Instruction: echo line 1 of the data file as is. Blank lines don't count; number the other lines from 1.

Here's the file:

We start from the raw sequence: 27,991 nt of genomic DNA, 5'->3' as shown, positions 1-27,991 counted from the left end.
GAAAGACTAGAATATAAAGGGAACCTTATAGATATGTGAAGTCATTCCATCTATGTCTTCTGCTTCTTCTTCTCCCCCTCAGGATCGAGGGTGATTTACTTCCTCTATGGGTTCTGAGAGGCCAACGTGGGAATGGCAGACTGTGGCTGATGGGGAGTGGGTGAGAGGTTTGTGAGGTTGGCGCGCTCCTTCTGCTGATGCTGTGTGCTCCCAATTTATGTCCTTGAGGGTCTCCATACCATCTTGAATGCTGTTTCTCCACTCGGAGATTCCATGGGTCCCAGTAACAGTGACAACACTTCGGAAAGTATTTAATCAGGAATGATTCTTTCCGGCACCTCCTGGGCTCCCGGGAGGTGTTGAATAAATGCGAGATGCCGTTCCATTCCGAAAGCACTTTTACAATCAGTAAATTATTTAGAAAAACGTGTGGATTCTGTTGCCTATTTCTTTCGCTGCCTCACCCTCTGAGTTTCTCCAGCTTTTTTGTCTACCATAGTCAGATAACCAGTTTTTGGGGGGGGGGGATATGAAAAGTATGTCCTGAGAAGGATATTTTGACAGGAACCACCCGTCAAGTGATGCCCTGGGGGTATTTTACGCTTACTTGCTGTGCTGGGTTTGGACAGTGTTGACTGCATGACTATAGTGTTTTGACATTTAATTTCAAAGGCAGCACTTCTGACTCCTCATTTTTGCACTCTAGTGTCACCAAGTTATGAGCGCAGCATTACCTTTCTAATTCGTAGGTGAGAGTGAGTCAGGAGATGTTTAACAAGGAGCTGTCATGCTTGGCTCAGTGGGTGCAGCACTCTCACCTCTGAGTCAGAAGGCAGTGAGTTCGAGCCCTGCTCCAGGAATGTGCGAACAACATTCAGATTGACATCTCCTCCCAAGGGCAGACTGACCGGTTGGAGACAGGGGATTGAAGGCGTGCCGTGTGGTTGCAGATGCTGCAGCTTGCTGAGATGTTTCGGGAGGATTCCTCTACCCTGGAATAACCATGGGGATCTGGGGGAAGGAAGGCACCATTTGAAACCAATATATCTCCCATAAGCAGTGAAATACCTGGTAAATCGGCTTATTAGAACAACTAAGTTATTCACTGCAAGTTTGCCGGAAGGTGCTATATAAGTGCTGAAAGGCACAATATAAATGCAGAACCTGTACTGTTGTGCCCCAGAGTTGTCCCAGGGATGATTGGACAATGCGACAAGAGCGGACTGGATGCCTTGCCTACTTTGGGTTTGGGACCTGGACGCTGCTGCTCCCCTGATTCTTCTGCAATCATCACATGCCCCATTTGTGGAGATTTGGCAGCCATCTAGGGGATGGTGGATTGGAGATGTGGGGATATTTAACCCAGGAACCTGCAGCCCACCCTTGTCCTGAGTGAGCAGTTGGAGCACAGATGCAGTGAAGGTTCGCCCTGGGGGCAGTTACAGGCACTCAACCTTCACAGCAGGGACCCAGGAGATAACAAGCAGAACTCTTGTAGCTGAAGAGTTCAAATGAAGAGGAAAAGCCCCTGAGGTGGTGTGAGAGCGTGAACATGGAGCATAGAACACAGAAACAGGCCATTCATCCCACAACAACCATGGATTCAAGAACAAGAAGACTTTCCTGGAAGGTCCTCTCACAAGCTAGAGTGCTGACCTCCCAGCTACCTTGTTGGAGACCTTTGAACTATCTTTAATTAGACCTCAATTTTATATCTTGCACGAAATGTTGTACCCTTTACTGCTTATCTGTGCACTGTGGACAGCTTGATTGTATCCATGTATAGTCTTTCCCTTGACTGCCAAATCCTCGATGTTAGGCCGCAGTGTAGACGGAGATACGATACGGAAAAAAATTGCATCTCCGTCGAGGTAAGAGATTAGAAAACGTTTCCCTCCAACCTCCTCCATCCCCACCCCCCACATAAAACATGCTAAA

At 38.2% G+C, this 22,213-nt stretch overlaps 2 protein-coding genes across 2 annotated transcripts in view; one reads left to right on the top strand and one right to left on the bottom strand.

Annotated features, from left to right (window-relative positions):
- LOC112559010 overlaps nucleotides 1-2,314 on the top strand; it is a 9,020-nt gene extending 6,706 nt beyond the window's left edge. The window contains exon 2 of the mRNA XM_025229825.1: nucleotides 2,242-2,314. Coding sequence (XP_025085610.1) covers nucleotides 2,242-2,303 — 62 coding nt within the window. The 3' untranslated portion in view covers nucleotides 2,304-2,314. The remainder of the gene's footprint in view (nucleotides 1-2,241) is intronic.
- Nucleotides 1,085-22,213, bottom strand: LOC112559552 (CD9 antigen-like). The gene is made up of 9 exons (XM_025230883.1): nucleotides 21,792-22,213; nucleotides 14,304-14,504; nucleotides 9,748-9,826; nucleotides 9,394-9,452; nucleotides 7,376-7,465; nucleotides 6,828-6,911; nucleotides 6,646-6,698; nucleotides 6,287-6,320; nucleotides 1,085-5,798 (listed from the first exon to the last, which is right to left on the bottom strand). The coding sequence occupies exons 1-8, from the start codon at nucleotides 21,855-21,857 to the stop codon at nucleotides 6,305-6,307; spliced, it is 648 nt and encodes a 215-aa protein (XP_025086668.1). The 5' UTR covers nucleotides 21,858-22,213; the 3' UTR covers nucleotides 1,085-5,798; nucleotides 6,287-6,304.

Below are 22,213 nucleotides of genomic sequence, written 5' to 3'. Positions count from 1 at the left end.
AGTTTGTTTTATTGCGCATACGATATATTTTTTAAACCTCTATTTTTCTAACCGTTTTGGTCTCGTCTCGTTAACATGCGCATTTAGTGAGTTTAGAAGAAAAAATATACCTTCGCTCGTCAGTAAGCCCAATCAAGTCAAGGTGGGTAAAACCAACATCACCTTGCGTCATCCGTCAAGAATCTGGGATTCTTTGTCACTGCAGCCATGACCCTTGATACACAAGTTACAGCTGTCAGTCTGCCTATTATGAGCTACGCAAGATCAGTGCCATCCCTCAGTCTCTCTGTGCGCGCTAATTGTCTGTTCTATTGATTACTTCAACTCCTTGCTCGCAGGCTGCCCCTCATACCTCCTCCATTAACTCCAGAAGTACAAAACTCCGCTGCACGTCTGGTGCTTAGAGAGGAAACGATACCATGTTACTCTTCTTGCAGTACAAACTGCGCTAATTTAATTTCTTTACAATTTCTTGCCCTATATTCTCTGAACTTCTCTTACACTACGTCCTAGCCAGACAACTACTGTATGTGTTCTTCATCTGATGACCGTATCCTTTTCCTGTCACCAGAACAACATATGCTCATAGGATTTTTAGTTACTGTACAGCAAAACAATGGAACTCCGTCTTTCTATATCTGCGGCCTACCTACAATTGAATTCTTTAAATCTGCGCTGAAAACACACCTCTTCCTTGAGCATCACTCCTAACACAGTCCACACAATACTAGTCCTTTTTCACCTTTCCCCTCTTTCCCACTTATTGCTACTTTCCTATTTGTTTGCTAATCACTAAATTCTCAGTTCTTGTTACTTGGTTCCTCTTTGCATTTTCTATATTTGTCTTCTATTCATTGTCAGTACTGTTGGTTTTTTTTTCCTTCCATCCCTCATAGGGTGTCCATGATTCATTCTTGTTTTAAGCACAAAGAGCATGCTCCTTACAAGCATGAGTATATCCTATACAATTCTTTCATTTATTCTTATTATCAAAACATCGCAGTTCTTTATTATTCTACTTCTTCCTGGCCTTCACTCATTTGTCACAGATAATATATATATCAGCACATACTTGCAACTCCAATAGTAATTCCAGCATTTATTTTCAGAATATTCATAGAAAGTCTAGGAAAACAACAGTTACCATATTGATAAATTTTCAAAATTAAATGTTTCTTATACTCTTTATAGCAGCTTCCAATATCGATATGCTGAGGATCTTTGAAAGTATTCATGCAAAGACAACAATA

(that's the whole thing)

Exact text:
We start from the raw sequence: 27,991 nt of genomic DNA, 5'->3' as shown, positions 1-27,991 counted from the left end.